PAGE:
A Petersburg family is trying to change Alaska’s workers’ comp laws in honor of their daughter

a Petersburg van crash memorial
Memorial signs mark the spot where Molly Parks and Marie Giesbrecht were killed in a July 4, 2016 crash while they rode in a Petersburg Borough van. (File/KFSK)

From fishing to logging to mining — dangerous jobs are the engine of Alaska’s economy, and the state has one of the highest workplace fatality rates in the country. 

One family in Petersburg, whose only daughter was killed on the job, is trying to change Alaska’s workers compensation laws. 

KFSK’s Shelby Herbert has been following the family’s journey, and she explained that the woman who died was not actually working in a dangerous position.


The following transcript has been lightly edited for clarity.

Shelby Herbert: In the summer of 2016, there was a fatal crash that took the lives of two young women who were working for Petersburg’s Parks and Recreation Department — 18-year-old Molly Parks and 19-year-old Marie Giesbrecht. They were riding in a borough van to set up a race for the town’s Fourth of July celebration. 

The driver of the van, Chris Allen, suffered a seizure and drove the van through a guardrail. He survived — but Molly and Marie died in the wreck and another passenger was injured. The thing is, Allen’s supervisors were aware of his medical condition before they gave him the keys to the van. He’d had a few seizures working at the front desk. 

Molly Parks had no dependents. So her parents were entitled to about $10,000 — just enough to cover funeral costs. But that amount is actually pretty standard nationwide, for people with no dependents. 

Michael Fanelli: What does this tell us about the picture of workers’ comp in Alaska?

SH: So, Alaska’s workplace death benefits are pretty much par for the course, when compared to other states. But Alaska’s incident rate — the number of reported injuries and fatalities across the state’s workforce — is significantly higher than the national average. I asked Charles Collins, the Alaska director of Workers’ Compensation about why that is. He said that’s probably a factor of the type of work performed in Alaska, due to our resource development and seafood economies.

MF: But Molly was just a passenger in a regular work vehicle right? She wasn’t working a particularly unsafe job.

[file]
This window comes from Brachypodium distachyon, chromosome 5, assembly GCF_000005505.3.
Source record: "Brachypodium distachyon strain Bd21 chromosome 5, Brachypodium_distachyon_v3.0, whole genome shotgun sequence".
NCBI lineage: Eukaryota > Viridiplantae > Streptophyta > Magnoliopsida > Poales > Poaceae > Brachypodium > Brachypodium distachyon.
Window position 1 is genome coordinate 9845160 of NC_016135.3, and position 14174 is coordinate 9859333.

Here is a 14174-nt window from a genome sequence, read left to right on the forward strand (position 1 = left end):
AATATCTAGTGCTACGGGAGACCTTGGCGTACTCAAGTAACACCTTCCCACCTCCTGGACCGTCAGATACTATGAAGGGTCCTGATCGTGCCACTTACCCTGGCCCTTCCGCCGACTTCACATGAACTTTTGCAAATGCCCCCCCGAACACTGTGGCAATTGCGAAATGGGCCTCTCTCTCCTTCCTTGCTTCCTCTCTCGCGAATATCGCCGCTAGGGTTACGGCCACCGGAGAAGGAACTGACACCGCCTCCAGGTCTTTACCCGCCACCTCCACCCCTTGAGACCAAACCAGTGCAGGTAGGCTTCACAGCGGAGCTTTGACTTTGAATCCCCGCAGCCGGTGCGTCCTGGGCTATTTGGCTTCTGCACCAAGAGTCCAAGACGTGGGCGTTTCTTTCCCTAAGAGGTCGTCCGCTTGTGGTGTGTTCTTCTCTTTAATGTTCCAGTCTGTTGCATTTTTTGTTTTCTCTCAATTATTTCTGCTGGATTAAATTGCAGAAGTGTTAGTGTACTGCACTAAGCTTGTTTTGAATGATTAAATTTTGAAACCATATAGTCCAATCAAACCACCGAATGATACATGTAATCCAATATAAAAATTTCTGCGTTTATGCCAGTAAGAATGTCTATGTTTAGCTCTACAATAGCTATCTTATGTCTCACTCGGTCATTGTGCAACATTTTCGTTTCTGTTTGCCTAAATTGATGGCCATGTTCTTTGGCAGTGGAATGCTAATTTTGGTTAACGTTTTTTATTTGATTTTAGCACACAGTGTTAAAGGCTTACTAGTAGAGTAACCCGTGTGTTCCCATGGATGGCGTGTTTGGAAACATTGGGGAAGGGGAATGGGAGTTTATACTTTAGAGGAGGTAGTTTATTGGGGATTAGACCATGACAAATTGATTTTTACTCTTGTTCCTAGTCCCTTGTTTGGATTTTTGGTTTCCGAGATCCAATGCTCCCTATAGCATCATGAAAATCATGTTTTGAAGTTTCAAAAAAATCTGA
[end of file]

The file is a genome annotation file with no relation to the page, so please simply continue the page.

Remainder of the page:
SH: That’s right. Even though many Alaskans who die or get injured at work are performing dangerous jobs, any change to existing workers’ comp law could help people who have a claim in the future. And that’s what the Parks family is trying to do now. 

MF: Ok, so what part of the law are they trying to change?

SH: They want to make it easier to get compensation from an employer when their negligence results in death or injury to an employee. The courts convicted the driver of the van of manslaughter, but the family lost their wrongful death lawsuit against the borough this spring. 

Two of the three judges on that panel ruled that the borough followed Alaska law regarding the Workers’ Compensation Act, on the basis that the allegations against the borough didn’t meet the requirements of an intentional harm claim. So, the Parks family would have had to prove that the Borough intended to hurt the victims of the crash, which they weren’t able to do. A third judge actually dissented from that ruling, saying it was a clear miscarriage of justice, but she was overruled.

MF: So what’s the family’s plan for legislative action?

SH: The family wants to change the state’s exclusivity provision, which in the Parks family’s case, meant they had to try to prove that Molly’s employer meant to hurt her. 

The proposed legislation would change the statute to hold employers accountable if their negligence creates a situation that injures or kills an employee. Here’s what Mark Choate, the Parks family’s attorney, said about helping them bring their case to the state Legislature.

“I think it’s our responsibility to show what a really wonderful young woman she was and how much she had to do and how much everyone wanted to be there when she did these things in her life,” Choate said. “And that’s all gone because there was just ridiculously bad behavior — when you give keys to somebody who has an uncontrollable seizure disorder and shouldn’t be driving.”

So this proposed change could make it easier for the high number of Alaska workers who get hurt on the job, or their next of kin, to pursue damages against their employers.

MF: Got it, so what’s next?

SH: The legislative session starts in mid-January, and there’s still a lot up in the air. I spoke with Workers’ Comp Director Charles Collins about the Parks family’s idea. He said he’s seen a lot of public interest in changing Alaska workers’ comp laws in the past, and the state Legislature has taken public comment on amending death benefits. But none of those ideas for reform have ever been added to the books. 

The family’s legal team is hoping to be able to get sponsors for the bill in the state House and Senate by mid-December. And if they succeed in getting workers’ comp law changed, they hope it’ll be called “Molly’s Law.”

Michael Fanelli reported on economics and hosted the statewide morning news at Alaska Public Media. 

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